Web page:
"Mileage" on long trips in "cold" weather

"Mileage" on long trips in "cold" weather

Well, I've Volkerized, and can't find anything resembling an answer to the question I'm about to ask, and further, unfortunately, since there are about 5 threads involving cold weather, I'm not sure which to post in, so I figured I'd just start another one. This is a question that might be best answered by someone in a country like Norway who has had his/her Model S for a while.

It is clear that in cold weather, your energy usage is increased, as measured by Wh/mi, probably because of some combination of loss of efficiency when the battery is cold, energy required to heat the battery, and energy one might be using to heat the cabin and/or the seats. When I drive the car now, here, during the few days when the temperature starts off at or near freezing, my energy consumption is greatly increased _on my roughly 7 mile trip to work_. The normal pattern is when temperatures are more temperate is that when the first 10th of a mile ticks off after charging, it says I've used anywhere between 500 and 1200 watt hours / mile (probably because it is counting energy used while charging and sitting there since it first started charging), and then as I drive, the average since charging drops until it winds up somewhere usually below 300 Wh/mi. In cold weather, over the 7 mile drive to work, it seems to stabilize around 400 Wh/mi.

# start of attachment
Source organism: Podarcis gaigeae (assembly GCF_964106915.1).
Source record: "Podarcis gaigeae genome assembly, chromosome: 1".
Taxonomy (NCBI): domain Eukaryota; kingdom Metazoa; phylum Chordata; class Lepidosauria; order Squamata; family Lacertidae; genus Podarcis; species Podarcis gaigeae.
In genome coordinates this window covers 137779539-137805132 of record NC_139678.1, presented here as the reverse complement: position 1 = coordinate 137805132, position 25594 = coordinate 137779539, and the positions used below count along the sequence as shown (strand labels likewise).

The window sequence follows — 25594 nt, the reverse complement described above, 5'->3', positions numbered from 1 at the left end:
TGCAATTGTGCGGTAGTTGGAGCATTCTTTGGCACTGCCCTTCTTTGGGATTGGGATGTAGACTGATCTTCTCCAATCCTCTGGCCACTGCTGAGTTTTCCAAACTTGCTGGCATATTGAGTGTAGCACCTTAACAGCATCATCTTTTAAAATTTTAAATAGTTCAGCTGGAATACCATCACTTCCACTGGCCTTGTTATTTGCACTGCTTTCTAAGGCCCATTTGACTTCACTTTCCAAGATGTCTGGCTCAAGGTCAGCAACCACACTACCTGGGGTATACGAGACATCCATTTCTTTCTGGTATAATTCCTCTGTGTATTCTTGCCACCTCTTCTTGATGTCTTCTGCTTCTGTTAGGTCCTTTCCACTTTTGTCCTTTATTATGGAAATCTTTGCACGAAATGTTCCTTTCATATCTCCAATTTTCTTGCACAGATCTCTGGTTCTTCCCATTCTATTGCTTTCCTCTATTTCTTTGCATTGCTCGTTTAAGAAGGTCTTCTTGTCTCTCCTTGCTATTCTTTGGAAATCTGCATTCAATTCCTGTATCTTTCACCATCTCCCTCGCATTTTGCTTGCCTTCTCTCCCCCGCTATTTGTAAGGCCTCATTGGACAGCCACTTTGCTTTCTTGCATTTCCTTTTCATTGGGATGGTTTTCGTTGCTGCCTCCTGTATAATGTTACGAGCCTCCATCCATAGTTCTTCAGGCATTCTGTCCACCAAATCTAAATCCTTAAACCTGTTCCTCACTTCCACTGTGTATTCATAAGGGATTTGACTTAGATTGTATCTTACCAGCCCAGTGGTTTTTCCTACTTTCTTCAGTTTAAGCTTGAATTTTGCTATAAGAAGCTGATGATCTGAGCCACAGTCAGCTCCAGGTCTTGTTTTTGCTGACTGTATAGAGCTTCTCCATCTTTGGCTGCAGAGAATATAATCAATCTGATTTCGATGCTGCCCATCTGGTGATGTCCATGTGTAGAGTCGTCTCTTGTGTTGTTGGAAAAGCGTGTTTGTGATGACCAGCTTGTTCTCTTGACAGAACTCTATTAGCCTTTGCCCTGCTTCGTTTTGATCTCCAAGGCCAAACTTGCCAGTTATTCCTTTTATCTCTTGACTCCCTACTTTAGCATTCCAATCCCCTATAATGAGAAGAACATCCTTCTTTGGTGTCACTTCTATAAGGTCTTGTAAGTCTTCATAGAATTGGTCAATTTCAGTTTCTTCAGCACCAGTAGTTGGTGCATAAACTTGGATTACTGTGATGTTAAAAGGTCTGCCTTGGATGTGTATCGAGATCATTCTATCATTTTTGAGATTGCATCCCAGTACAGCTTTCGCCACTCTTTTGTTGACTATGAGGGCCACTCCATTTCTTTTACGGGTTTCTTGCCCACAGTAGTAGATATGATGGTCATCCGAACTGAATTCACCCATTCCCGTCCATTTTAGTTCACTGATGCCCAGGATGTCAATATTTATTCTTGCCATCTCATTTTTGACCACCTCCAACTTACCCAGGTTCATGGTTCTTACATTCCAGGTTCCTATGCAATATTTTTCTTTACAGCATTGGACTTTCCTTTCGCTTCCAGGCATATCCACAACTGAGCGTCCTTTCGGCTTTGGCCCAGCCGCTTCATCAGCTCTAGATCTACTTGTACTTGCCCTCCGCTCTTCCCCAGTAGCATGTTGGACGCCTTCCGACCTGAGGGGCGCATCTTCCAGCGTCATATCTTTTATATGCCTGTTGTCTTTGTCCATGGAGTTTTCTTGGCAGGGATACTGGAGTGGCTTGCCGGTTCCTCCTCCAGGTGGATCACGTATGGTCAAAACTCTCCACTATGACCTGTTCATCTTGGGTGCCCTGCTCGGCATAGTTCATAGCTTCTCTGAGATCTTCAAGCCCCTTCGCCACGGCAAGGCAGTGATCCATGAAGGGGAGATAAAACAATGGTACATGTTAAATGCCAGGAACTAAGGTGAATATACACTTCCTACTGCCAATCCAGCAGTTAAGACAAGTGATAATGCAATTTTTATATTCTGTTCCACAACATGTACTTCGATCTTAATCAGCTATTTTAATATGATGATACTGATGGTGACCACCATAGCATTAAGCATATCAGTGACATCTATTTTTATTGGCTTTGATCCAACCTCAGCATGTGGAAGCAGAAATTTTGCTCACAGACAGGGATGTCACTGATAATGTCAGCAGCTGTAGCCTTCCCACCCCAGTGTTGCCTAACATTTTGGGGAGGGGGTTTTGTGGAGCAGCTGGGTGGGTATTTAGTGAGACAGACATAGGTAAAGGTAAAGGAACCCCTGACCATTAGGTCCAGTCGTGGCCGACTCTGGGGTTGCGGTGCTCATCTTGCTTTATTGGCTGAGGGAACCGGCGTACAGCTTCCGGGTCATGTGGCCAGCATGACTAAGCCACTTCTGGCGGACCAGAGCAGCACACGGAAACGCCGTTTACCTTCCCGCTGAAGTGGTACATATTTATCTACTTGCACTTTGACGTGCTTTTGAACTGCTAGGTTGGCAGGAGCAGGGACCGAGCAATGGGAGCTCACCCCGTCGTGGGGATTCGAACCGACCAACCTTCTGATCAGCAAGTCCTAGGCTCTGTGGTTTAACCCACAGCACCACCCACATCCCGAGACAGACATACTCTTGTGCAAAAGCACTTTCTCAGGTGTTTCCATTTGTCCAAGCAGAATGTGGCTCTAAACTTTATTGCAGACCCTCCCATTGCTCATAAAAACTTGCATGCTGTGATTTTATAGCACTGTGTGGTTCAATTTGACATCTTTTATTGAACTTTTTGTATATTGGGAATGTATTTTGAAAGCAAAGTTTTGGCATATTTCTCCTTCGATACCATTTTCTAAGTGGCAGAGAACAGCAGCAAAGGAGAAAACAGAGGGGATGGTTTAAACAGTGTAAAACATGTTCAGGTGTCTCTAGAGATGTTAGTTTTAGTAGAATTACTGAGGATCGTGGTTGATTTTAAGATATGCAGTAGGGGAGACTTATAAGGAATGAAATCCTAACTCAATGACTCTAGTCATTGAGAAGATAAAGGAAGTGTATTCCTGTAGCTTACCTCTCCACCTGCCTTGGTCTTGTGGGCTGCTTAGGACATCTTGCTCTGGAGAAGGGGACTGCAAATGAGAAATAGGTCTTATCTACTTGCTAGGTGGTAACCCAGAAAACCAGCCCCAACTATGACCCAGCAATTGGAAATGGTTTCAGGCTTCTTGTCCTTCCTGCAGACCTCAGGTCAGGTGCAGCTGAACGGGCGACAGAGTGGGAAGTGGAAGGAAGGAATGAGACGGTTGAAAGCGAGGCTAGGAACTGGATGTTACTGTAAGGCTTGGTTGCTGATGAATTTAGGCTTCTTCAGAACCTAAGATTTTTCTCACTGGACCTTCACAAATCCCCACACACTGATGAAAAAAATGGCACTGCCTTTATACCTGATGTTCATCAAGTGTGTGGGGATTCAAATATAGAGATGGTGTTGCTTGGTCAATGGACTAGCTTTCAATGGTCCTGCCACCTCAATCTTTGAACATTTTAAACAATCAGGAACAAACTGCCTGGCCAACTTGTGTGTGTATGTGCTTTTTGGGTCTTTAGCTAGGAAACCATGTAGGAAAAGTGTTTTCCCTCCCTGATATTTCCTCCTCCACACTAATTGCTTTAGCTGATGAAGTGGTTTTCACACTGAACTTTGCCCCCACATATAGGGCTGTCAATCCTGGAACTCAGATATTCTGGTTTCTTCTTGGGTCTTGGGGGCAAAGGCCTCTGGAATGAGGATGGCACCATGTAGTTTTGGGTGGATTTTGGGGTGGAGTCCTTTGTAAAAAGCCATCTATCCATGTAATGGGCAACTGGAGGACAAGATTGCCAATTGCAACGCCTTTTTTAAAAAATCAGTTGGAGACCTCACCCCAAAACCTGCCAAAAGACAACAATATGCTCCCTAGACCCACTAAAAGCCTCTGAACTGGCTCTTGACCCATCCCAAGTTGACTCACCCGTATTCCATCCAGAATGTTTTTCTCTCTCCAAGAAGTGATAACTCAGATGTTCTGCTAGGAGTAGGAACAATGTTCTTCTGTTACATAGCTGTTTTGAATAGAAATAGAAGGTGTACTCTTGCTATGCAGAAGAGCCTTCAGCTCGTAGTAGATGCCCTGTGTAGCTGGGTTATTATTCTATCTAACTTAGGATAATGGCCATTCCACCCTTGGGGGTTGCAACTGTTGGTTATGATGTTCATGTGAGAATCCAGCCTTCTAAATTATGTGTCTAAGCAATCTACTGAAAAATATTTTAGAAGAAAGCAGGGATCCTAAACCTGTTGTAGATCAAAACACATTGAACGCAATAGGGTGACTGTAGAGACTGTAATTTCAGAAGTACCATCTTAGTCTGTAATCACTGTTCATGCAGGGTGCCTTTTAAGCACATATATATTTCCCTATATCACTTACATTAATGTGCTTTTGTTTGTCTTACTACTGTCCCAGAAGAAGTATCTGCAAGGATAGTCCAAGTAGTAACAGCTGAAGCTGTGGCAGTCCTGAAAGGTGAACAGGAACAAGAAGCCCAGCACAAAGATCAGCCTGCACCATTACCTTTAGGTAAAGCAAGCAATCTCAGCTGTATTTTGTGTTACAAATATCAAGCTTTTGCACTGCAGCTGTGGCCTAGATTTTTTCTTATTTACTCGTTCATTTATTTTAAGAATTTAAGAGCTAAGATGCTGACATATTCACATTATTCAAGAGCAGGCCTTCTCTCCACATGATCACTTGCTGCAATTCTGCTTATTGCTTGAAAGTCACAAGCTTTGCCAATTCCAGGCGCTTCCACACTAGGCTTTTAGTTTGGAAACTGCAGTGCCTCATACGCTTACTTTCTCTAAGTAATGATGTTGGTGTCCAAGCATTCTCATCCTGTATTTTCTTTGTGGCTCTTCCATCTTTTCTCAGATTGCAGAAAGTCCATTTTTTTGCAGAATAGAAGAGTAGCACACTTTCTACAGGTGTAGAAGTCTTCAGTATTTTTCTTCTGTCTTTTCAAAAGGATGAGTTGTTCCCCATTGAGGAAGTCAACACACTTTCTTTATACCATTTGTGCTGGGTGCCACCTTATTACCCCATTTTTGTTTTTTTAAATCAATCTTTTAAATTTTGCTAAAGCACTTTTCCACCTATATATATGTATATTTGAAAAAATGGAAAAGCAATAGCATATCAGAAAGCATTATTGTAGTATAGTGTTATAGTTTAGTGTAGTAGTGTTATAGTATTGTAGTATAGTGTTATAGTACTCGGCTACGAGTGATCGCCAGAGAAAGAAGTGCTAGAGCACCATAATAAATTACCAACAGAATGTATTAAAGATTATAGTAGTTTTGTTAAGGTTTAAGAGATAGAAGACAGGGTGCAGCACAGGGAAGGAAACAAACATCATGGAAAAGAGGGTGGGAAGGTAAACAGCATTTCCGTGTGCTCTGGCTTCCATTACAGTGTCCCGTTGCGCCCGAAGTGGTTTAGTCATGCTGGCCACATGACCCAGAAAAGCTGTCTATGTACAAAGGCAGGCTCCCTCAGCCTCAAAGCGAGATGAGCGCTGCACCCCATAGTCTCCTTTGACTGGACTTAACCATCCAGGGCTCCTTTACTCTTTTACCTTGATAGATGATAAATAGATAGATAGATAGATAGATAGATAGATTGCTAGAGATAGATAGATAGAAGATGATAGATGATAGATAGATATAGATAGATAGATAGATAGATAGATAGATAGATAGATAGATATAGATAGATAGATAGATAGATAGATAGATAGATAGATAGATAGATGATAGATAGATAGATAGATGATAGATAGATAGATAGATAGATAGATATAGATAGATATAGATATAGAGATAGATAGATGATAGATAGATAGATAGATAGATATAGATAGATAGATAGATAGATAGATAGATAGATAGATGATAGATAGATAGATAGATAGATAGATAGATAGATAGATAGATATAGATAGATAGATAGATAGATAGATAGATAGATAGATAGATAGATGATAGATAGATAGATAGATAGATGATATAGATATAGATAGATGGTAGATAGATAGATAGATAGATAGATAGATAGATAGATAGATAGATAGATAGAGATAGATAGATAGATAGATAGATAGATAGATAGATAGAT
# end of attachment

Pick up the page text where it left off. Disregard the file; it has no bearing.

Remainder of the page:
So my question is (I suppose I could do an experiment this Saturday morning if it is cold), what happens after you drive for a while. Does use of the battery generate excess heat which warms the battery and once it is warm, it stays warm without using more energy to heat it than it normally would, and maybe less energy to cool the battery, so that if I went on a long trip, once the initial burst in energy use was done, aside from seat or cabin heat, I would not use much more energy than normal?

I'm thinking of the because I'm going on a 300 mile trip next week and want to know what to plan for. Anyone on Norway? Northern Minnesota?

(I might start it up early in the morning, drive the 40 miles or so to a Supercharger, charge it again to start it's average Wh/mi over again, and then drive back to see what things are like on the return trip.)

thxdude | 13. november 2013